# Part 3—Explore Earthquakes and Seismic Waves

## Step 1 – Add Earthquakes and Shear Wave Velocities Layers

Earthquakes generate seismic waves that move through Earth. Changes in the speed of some of these wave help scientists learn about Earth's structure. In this step, you'll compare the types of plate boundaries with seismic shear wave velocities near them. You'll observe different types of plate boundaries around the world and the pattern of shear wave velocities near them.
1. If necessary, launch My World and open the Seismic Wave.m3vz project file.
2. Select the Zoom to Full Extent button to ensure that you are at the full world view. Turn off the Tectonic Plate names layer. Make sure only the Plate Boundary Types and Countries layers are turned on.

3. Observe the distribution of tectonic plate boundaries around the world. What do the different colored plate boundaries represent?
4. Look at the Legend to the right of the map in My World or use the Get Information tool.
The plate boundaries show where plates are:
• colliding (magenta: convergent boundaries)
• spreading apart (pink: divergent boundaries)
• moving horizontally past one another (green: transform boundaries)
• blue represents an unknown boundary type

5. Turn on the Seismic S-wave Velocity at 100 km layer. Observe the relationship between color and velocity for this layer. The values are in kilometers per second (km/sec). What color represents the slowest shear wave velocity? What color represents the fastest?
6. The orange color shows the slowest velocities (4.1-4.2 km/sec) and the blue represents the fastest velocities (4.9-5.0 km/sec).

7. Turn on the Earthquake layers. What do you notice about the distribution of earthquakes and the plate boundaries?
The distribution of earthquakes coincides with the boundaries between tectonic plates.
8. In the next few steps, you'll examine the relationship among shear wave velocities at a depth of 100 km, types of plate boundaries, and earthquake locations. You'll examine these data for Japan, India, and the middle of the Atlantic Ocean.
9. Note: the boxes drawn on the map are for reference purposes. Your map will not have these boxes on it.

## Step 2 – Examine Data near Japan

1. Use the Zoom In tool to Zoom In on the area around Japan.
2. Note: The colored box on map is for reference only. It will not show up in My World.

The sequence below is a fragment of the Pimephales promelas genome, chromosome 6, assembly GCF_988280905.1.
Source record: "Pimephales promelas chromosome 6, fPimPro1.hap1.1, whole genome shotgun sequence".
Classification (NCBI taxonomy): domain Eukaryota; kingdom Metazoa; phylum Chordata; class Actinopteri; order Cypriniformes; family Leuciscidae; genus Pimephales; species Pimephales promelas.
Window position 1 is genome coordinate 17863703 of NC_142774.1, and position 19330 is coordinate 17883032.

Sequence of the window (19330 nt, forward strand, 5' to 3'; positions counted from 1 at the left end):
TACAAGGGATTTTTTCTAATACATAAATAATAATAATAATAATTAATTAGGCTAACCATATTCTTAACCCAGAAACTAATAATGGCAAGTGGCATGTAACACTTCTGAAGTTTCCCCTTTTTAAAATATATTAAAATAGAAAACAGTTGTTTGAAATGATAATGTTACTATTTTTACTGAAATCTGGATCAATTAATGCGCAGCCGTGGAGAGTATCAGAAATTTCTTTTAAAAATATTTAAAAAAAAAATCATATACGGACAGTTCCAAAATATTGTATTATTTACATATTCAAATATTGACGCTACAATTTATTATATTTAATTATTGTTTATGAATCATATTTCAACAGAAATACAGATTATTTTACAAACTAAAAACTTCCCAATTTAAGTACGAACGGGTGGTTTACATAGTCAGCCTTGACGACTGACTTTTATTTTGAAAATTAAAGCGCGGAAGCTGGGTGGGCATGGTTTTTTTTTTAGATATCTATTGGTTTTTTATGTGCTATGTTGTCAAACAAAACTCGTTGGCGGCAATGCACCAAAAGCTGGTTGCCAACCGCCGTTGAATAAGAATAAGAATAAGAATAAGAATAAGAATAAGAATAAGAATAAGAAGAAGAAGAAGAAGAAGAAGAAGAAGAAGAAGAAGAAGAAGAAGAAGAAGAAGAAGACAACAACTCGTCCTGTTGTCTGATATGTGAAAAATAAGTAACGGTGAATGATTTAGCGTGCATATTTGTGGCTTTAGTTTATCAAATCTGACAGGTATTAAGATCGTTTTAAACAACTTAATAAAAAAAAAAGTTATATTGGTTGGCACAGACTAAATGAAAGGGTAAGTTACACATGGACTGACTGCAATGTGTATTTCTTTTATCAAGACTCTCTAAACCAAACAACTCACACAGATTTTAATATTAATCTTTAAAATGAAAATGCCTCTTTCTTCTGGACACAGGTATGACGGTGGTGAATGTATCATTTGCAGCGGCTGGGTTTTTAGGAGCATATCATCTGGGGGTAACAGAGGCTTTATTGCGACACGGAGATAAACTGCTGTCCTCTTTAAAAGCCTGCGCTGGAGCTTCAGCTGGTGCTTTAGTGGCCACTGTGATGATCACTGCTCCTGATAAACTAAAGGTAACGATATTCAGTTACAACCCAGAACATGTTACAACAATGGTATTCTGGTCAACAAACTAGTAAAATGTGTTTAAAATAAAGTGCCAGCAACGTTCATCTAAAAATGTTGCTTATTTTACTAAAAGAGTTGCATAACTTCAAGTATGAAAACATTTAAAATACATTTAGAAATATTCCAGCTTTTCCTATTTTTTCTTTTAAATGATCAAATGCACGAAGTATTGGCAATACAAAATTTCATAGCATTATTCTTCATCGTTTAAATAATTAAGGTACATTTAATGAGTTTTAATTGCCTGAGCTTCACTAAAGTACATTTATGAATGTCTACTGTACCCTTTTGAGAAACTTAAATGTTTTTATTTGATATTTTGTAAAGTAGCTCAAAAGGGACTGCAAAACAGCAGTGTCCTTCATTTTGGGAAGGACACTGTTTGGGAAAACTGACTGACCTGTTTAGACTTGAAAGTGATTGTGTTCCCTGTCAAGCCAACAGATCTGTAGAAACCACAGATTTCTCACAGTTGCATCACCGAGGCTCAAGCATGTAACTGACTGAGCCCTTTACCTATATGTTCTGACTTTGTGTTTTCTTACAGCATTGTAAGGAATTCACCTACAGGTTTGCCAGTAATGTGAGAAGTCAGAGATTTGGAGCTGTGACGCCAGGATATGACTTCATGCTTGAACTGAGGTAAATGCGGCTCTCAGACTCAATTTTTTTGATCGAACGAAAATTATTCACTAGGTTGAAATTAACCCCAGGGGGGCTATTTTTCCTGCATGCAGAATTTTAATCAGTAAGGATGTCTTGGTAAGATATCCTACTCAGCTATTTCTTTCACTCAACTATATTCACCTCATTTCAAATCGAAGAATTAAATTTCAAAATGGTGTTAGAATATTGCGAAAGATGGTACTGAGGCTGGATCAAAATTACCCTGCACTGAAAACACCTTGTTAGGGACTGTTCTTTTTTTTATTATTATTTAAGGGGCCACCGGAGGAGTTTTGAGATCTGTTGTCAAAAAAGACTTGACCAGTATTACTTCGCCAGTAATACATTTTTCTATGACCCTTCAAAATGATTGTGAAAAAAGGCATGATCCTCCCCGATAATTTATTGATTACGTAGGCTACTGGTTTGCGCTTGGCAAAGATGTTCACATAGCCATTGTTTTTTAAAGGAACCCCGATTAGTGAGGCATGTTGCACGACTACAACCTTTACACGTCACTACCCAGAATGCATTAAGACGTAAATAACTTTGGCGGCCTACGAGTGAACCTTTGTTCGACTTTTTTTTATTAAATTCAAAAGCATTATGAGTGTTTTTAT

3. Save your work as a new 'Map View'. Click the Map View pull-down menu located above the map. In the save the current as... dialog box, type the word "Japan."
Use the Map View pull-down menu and type Japan in the dialog box.

4. Examine the plate boundary near Japan.
• Is this a convergent or divergent plate boundary?
• Convergent boundary.
• Turn on and activate the Tectonic Plate Names layer. Use the Get Information tool to determine which plates are east and west of the boundary.
• East: Pacific
• West: Okhotsk and Amur Plates
5. Look at the distribution of Seismic S-wave velocities on each side of the plate boundary. How do the velocities you observe on each side of the boundary compare to one another? (Hint: you may need to turn Earthquakes and Tectonic Plates off to see the colors.)
6. The velocities on the western side of the boundary are slower than those on the eastern side. The darker orange-red color on the western side represent slower wave velocities and the lighter orange and blue on the eastern side are faster.
7. How are the earthquakes distributed on either side of the plate boundary - evenly or only on one side?
8. The majority of earthquakes are on the western side of the boundary.
9. Can you think of a reason for this pattern of shear wave velocities and earthquakes?
10. Think about how the plates here are moving at this convergent boundary. Consider the three dimensional shape of the boundary and what you would find deep below the surface on each side of it. Which side of a subduction zone would you expect to have lower density (and therefore, slower shear wave velocities) overall? On which side of the boundary is a plate being subducted?
The slower shear wave velocities on the western side of the boundary are the result of the Pacific plate plunging below the Eurasian plate (and others). Seafloor sediments and water that are subducted along with the Pacific plate have a lower density than the undisturbed mantle material below the surface on the eastern side of the boundary. Earthquakes on the western side provide further evidence that the Pacific plate is grinding its way under the Eurasian plate. The figure below shows the relationship of those plates from a viewpoint looking south.